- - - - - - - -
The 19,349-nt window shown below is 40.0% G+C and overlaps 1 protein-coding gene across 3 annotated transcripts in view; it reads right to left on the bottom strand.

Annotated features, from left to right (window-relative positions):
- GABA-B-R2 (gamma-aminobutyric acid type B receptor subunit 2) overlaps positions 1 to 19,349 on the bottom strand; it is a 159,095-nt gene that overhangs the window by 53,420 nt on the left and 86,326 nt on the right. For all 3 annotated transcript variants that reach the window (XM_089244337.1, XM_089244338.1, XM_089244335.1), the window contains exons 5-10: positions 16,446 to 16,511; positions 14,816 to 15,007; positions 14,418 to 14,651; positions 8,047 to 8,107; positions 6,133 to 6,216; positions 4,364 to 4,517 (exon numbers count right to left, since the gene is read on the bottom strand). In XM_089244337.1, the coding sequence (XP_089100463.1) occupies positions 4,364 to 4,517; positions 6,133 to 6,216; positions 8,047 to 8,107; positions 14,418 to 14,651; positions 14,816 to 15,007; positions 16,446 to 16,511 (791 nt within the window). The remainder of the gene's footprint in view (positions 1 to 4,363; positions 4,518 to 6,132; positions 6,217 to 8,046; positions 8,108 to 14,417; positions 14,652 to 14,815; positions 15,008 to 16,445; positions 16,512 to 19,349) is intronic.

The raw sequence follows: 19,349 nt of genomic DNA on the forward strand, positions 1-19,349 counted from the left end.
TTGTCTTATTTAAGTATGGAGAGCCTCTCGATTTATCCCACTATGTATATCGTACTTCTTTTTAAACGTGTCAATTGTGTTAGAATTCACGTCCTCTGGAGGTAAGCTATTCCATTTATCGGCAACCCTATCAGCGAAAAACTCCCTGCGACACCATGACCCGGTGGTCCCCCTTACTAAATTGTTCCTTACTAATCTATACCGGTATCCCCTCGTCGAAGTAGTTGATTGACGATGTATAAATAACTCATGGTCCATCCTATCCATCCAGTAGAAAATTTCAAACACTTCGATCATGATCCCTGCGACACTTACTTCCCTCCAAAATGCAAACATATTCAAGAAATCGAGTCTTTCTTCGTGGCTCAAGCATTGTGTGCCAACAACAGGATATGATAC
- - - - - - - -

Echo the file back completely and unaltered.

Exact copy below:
The 19,349-nt window shown below is 40.0% G+C and overlaps 1 protein-coding gene across 3 annotated transcripts in view; it reads right to left on the bottom strand.

Annotated features, from left to right (window-relative positions):
- GABA-B-R2 (gamma-aminobutyric acid type B receptor subunit 2) overlaps positions 1 to 19,349 on the bottom strand; it is a 159,095-nt gene that overhangs the window by 53,420 nt on the left and 86,326 nt on the right. For all 3 annotated transcript variants that reach the window (XM_089244337.1, XM_089244338.1, XM_089244335.1), the window contains exons 5-10: positions 16,446 to 16,511; positions 14,816 to 15,007; positions 14,418 to 14,651; positions 8,047 to 8,107; positions 6,133 to 6,216; positions 4,364 to 4,517 (exon numbers count right to left, since the gene is read on the bottom strand). In XM_089244337.1, the coding sequence (XP_089100463.1) occupies positions 4,364 to 4,517; positions 6,133 to 6,216; positions 8,047 to 8,107; positions 14,418 to 14,651; positions 14,816 to 15,007; positions 16,446 to 16,511 (791 nt within the window). The remainder of the gene's footprint in view (positions 1 to 4,363; positions 4,518 to 6,132; positions 6,217 to 8,046; positions 8,108 to 14,417; positions 14,652 to 14,815; positions 15,008 to 16,445; positions 16,512 to 19,349) is intronic.

The raw sequence follows: 19,349 nt of genomic DNA on the forward strand, positions 1-19,349 counted from the left end.
TTGTCTTATTTAAGTATGGAGAGCCTCTCGATTTATCCCACTATGTATATCGTACTTCTTTTTAAACGTGTCAATTGTGTTAGAATTCACGTCCTCTGGAGGTAAGCTATTCCATTTATCGGCAACCCTATCAGCGAAAAACTCCCTGCGACACCATGACCCGGTGGTCCCCCTTACTAAATTGTTCCTTACTAATCTATACCGGTATCCCCTCGTCGAAGTAGTTGATTGACGATGTATAAATAACTCATGGTCCATCCTATCCATCCAGTAGAAAATTTCAAACACTTCGATCATGATCCCTGCGACACTTACTTCCCTCCAAAATGCAAACATATTCAAGAAATCGAGTCTTTCTTCGTGGCTCAAGCATTGTGTGCCAACAACAGGATATGATAC